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I’ve done posts with titles like 15 minutes or 18 . . . but here’s a set shot in just three minutes, just after that strange cloud–comet’s tail?–passed the day the temps went up to 65 midday for a few hours, setting a NYC record for that day.
Here’s Jonathan C from head-on, with Shooters Island off the stern.
Zooming out shows Pegasus and Kimberly Poling using Edwin A. Poling, and the cranes at Howland Hook.
It looks like some refinishing is happening on Pegasus.
Mary H pushes Patriot heading the other direction.
That church in a lot of photos is Immaculate Heart in Elizabeth NJ.
All photos by Will Van Dorp.
Here are previous weather posts, and although today the sixth boro and surrounding land masses are experiencing the first serious snowfall this season, this post is not about that. Rather, it’s about something I saw and felt yesterday, when it was 65 degrees F for a few midday hours. 65!!
So here was the weather phenomenon photo taken at 0834. I take it that’s a squall line, but it seemed so isolated.
Here was the scene at 0826. CMA CGM Amber headed into Port Elizabeth with JRT on the stern quarter. Tomorrow I’ll have more Moran photos. Notice how clear and calm it was right at the bridge, although Elizabethport seems enveloped in some mist.
0827 . . . shows HMS Justice in that mist.
So here I repeat the 0834 photo of that line moving rapidly in my direction.
Here’s 0840 and
below, 0841, as Jonathan C escorted CMA CGM Georgia around Bergen Point to Port Eliz. Notice the dull finish on the Bayonne Bridge, since that squall line has obscured the morning sun at my back. The temperature also dropped noticeably.
At 0846, besides Jonathan C, we can now see (l to r) Jennifer Turecamo with barge Portland, James D., and Miriam.
By 0922 my back was nicely warmed by the sun again, with the temperatures heading to a blue sky 65 in February, although Elizabeth seemed still misted in.
All photos taken on February 8 by Will Van Dorp. Did anyone else see and feel this front move through?
I’m doing a short post today, but it may be big in questions. First of all, Goat Locker? It’s a name rich in tradition. Click here and make sure to read the reference by Mark D. Faram.
So, 1200 hp on the stern of large RIB . . . That’s impressive.
And then there’s this, the ONLY boat in North Cove. Here’s what the website says it’s for. Read what it says here about the use of this 25′ SAFE, i.e., “Plan B maintains your Military RHIB boat and keeps it fueled, maintained and ready to go. Then, in the event evacuation is required, you simply proceed to your boat’s Westside location.” Wow . . . James Bond?
Some six hundred miles farther south in Southport, NC . . . No Wake dwells in a wholly different climate. It’s a nice boat, although I know nothing about it.
All photos by Will Van Dorp, whose previous posts in this series go back almost seven years.
Thanks to all of you who send me photos. M & M McMorrow sent this photo taken at Atlantic Highlands just before Christmas. And yes,
Delta is the best Christmas red. I can’t seem to find a tugboat in the NMFS.NOAA registry called just “Delta.” Someone help out?
Richie Ryden took these photos just before New Year’s, sending them along with the note “I took these pic’s on 12/28/16 on the Hackensack River between Rt 3 east & west Bridges , It looks like they a are rebuilding the marina there !!! I saw Reliable from Coastline Marine Towing out of Belford NJ switching barges empty for a full one with old pilings on it ! look at your blog all the time keep up the good work !!!! Happy New Year !!!!”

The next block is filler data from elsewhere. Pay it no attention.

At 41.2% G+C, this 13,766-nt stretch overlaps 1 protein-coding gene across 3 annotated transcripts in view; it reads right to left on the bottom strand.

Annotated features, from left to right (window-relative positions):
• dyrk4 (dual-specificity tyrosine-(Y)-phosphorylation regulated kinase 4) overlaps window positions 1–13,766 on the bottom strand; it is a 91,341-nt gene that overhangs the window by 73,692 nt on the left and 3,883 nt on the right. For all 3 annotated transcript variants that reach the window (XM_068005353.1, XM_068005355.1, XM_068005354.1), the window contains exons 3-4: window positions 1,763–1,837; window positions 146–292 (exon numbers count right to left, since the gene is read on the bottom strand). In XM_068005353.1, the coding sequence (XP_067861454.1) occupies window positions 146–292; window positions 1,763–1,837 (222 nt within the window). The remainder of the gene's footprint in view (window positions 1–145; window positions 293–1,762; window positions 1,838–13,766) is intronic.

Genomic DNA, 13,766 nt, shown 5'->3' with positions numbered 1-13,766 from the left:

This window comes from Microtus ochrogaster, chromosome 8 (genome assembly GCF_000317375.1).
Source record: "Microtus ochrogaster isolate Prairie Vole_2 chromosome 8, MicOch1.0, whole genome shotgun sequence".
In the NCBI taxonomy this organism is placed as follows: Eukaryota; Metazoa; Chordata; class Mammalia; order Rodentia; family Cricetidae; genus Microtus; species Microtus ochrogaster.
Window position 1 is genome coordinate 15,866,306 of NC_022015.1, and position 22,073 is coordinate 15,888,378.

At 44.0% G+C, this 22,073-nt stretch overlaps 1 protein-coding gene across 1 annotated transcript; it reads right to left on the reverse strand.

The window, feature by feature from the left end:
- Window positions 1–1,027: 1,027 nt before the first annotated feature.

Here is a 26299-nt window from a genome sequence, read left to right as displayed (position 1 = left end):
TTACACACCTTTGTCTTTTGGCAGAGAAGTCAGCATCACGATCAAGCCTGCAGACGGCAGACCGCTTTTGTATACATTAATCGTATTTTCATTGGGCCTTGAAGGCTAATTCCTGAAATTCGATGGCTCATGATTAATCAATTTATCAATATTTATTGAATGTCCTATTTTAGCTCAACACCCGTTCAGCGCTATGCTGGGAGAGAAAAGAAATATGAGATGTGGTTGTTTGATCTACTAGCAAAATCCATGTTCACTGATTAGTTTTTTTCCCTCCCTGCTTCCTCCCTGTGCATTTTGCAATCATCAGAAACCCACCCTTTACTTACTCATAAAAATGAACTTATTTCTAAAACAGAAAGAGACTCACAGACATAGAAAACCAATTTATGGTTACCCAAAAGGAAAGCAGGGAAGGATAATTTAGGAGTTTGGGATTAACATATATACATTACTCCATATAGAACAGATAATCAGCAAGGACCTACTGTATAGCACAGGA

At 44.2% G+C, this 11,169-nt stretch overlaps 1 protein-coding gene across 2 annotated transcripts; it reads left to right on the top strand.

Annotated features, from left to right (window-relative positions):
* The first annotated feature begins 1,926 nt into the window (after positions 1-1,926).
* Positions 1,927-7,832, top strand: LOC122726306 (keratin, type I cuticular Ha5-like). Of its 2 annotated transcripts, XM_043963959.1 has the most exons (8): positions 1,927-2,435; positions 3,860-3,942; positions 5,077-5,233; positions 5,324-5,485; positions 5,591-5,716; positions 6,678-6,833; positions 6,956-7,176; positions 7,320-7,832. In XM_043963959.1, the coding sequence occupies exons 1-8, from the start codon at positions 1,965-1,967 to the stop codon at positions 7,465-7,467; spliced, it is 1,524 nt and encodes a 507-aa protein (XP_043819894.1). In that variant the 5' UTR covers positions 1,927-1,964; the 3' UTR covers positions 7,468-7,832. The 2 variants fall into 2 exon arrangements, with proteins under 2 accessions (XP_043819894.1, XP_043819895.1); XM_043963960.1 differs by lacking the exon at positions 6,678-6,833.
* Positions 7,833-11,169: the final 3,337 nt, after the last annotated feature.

Happy New Year, Richie! And I have to admit I can find nothing about previous owners of Reliable also, although the late great John Skelson had a photo of her from a while back sans the upper house here. Richie’s photos also helped solidify my image of what this vessel looks like compared with another Reliable that languishes up on the Oswego Canal.
Jed sent me this photo just after the start of 2017 with the note “Happy New Year from Maryland. Here is your first tug of 2017, the ten-year-old Belgian Union Grizzly that I saw on the Scheldt in 2012.” Thx Jed. And since that time, she’s sent a half dozen more photos of European tugboats, which I’ll post soon.
And Tyler Jones must be losing his patience: he sent me this photo back on November 1, and I still have not put it up. What I love about this photo, Tyler, is the fog giving the impression that Coral Coast pushing a cement barge upriver at Poughkeepsie is weightless, floating lazily on the clouds. Thx much, Tyler.
Jan van der Doe periodically sends me photos from Canadian Lake Ontario ports. He didn’t identify this boat although I’m wondering if it’s Lac Manitoba, which capsized on the Ottawa River back in June 2015.
In Hamilton harbor, here’s (l to r) Florence M, Tony Mackay, and James A. Hannah. Hannah is a sister of Bloxom, the cover model for my documentary about the Arthur Kill graveyard and the most intact tugboat in the graveyard on the Arthur Kill.
And finally, on December 12, here are more McKeil boats tied up in Hamilton.
Thanks much M & M, Richie, Jed, Tyler, and Jan.
I blame my dear friend Christina Sun for this post. Well, “blame” is the wrong word, but I’ll use it. She started it many years ago with this post on her blog, a project which I believe is “under re-powering and life extension,” to borrow someone else’s phrasing, and needs some encouragement, although she’ll blame me now for speaking that.